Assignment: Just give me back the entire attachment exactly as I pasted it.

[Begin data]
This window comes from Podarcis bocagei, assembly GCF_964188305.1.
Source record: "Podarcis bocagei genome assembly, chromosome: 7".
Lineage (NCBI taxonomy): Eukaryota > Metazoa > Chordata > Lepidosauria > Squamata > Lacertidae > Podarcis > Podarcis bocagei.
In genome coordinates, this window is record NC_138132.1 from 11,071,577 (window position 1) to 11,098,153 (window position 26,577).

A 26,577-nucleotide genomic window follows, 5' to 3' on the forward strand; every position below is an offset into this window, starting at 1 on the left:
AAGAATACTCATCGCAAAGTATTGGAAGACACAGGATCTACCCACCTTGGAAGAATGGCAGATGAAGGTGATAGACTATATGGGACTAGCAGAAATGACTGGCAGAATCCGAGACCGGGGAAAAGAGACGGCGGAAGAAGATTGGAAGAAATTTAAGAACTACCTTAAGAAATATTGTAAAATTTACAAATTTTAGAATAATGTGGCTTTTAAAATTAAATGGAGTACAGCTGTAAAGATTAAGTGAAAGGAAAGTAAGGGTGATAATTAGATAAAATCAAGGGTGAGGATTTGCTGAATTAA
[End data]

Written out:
This window comes from Podarcis bocagei, assembly GCF_964188305.1.
Source record: "Podarcis bocagei genome assembly, chromosome: 7".
Lineage (NCBI taxonomy): Eukaryota > Metazoa > Chordata > Lepidosauria > Squamata > Lacertidae > Podarcis > Podarcis bocagei.
In genome coordinates, this window is record NC_138132.1 from 11,071,577 (window position 1) to 11,098,153 (window position 26,577).

A 26,577-nucleotide genomic window follows, 5' to 3' on the forward strand; every position below is an offset into this window, starting at 1 on the left:
AAGAATACTCATCGCAAAGTATTGGAAGACACAGGATCTACCCACCTTGGAAGAATGGCAGATGAAGGTGATAGACTATATGGGACTAGCAGAAATGACTGGCAGAATCCGAGACCGGGGAAAAGAGACGGCGGAAGAAGATTGGAAGAAATTTAAGAACTACCTTAAGAAATATTGTAAAATTTACAAATTTTAGAATAATGTGGCTTTTAAAATTAAATGGAGTACAGCTGTAAAGATTAAGTGAAAGGAAAGTAAGGGTGATAATTAGATAAAATCAAGGGTGAGGATTTGCTGAATTAA